If you recall that during Union Budget 2016, the government had proposed a 6 per cent equalisation levy on B2B online services, advertising and overseas online purchases that cost more than 1 lakh. Well, popularly being dubbed as the ‘Google Tax‘, the levy has now come into effect.
The sole purpose of the introduction of the equalisation levy is to indirectly tax international internet companies, like Google and Facebook operating in India by adding a levy on payments made to them for digital advertising space or service for online advertisements.
This tax would need to be collected by the person making the payment, provided the amount being paid to non-residents exceeds 1 lakh and will have to deposited in the government’s account on a regular monthly basis. And the government has also introduced a 1 per cent per month of penalties and deduction for defaulters who aren’t able comply with the new tax laws.
In Indian government’s expanded scope of the equalization levy, almost every conceivable online services has been recommended to be brought under this latest tax reform. If you’re in any way connected to a non-resident online service provider, online advertiser, music and video download or any digital content have been included in this prescribed law.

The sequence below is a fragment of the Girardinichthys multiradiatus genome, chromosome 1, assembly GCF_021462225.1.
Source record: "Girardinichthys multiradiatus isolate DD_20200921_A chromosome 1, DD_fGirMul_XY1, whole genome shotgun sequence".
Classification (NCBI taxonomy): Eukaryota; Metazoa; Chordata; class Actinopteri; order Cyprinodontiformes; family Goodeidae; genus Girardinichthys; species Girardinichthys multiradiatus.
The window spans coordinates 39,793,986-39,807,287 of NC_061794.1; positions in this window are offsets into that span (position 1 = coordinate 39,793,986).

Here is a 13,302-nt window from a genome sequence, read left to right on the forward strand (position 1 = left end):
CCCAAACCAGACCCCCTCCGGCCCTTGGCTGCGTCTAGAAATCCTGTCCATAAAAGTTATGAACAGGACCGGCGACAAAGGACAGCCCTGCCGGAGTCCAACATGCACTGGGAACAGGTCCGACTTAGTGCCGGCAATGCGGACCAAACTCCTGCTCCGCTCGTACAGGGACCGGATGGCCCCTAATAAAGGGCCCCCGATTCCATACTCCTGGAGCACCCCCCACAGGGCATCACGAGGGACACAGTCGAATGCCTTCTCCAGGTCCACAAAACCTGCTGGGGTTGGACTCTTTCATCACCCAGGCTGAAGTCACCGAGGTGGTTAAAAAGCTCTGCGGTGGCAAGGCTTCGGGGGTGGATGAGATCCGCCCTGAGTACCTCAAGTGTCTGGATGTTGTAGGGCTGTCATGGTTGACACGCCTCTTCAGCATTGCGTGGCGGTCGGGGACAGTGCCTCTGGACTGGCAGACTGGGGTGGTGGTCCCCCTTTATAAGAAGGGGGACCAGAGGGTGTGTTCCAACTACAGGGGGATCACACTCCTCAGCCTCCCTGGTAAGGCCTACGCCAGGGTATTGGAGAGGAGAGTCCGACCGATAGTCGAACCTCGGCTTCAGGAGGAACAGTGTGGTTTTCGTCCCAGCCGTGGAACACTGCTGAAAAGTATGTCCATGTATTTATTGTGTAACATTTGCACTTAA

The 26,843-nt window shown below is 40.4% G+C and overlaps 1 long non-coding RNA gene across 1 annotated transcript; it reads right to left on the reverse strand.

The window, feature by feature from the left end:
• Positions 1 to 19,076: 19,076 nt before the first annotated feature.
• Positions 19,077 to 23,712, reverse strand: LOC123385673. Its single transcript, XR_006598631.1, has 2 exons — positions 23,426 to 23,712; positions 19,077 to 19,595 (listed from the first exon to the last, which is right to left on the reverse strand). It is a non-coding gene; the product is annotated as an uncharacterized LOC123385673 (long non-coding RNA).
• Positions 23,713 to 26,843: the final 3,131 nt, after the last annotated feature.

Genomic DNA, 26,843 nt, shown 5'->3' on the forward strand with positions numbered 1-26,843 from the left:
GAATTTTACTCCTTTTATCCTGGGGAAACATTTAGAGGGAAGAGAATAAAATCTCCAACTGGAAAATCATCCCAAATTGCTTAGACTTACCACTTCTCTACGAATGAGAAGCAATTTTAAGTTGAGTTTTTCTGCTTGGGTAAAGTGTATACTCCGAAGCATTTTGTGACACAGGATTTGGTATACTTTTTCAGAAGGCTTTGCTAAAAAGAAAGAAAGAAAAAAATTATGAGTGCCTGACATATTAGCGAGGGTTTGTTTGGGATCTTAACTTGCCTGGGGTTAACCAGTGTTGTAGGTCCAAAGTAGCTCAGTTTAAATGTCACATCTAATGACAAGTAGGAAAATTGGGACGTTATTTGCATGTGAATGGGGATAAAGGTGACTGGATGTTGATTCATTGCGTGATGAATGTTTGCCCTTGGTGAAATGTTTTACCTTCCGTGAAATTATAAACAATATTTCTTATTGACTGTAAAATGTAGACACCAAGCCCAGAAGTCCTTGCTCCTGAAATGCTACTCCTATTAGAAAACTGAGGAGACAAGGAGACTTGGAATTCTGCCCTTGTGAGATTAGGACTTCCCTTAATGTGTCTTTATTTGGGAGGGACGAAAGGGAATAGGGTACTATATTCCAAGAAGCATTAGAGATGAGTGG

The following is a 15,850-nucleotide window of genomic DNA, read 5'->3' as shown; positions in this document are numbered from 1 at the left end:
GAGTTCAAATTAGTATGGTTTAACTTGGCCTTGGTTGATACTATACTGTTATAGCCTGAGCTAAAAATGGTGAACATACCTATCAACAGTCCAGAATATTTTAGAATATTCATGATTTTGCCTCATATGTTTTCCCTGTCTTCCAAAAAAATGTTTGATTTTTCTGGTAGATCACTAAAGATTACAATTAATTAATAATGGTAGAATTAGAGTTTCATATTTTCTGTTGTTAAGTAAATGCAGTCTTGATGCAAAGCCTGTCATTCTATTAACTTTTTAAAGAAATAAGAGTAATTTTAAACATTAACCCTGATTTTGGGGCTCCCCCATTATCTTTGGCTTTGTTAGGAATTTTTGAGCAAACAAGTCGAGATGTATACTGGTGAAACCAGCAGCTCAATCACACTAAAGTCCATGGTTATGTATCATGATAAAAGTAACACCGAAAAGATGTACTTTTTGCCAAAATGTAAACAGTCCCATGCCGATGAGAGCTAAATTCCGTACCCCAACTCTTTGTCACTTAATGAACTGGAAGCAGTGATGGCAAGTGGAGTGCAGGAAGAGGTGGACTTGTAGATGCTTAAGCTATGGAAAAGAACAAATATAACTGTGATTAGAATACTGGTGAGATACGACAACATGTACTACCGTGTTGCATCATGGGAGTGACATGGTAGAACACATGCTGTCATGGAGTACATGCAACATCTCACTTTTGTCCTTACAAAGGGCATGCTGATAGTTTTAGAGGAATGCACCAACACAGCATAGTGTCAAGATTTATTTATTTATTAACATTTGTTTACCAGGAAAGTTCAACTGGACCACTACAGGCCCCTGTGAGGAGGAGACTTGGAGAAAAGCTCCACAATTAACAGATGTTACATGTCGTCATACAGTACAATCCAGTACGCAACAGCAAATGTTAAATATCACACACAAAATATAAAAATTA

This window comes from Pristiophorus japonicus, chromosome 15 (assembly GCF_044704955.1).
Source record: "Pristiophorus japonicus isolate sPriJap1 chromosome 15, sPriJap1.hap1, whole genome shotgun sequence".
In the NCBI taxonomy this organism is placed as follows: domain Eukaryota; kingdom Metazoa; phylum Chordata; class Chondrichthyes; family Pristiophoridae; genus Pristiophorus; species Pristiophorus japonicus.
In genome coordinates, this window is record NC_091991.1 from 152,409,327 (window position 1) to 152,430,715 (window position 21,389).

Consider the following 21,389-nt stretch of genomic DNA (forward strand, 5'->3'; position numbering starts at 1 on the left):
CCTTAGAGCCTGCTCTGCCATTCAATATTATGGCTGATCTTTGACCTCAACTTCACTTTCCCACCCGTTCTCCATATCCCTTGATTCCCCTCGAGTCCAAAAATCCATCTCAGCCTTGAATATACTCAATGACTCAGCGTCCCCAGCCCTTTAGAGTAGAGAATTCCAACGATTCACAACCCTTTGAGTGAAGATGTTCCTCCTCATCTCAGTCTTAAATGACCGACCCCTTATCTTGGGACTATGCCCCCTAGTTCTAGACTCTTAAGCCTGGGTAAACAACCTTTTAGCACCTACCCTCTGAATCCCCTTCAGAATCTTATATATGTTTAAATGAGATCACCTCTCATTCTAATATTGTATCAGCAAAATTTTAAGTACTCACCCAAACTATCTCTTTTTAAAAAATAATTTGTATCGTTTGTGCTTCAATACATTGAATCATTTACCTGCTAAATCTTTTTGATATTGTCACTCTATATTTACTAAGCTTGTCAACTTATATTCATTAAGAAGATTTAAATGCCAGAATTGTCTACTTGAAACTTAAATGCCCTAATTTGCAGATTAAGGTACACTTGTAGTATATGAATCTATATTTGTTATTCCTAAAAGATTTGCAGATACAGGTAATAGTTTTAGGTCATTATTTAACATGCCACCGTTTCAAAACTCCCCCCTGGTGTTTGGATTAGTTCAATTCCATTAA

The equalisation levy is focused to stop foreign tech player to nab money from the Indian advertisers and online service providers. The newly introduced tax will not effect any Indian-resident startups and companies, but will definitely increase accounting hassles because all companies use services provided by the silicon valley tech giants,
Since India has no huge platform to complete with and replace the likes of Google or Facebook, so the startups would have to probably pay extra for the services they have been enjoying in the coming days. And to be clear, this equalisation levy doesn’t apply on e-commerce startups and goods that have been imported from foreign lands.
The recommendation from the IAMAI clearly stated that the Equalization Levy is only chargeable on any sum that is:
– received by a non resident
– from a resident in India or a permanent establishment in India
– as a consideration for the specified digital services.
The only answer that this move from the government demands is that are they ready to cut off its rapidly growing $1 billion advertising industry, which is estimated to grow over 47.5 per cent this year alone. The report however states that countries could introduce the levy in their domestic laws as an additional safeguard against profit sharing, provided they follow the current guidelines and treaty obligations set forth by the government.
Let’s just hope this equalisation levy doesn’t bring new troubles to the government already struggling to make its presence felt in the global scenario by introducing initiatives like ‘Digital India’ and ‘Make in India’ program.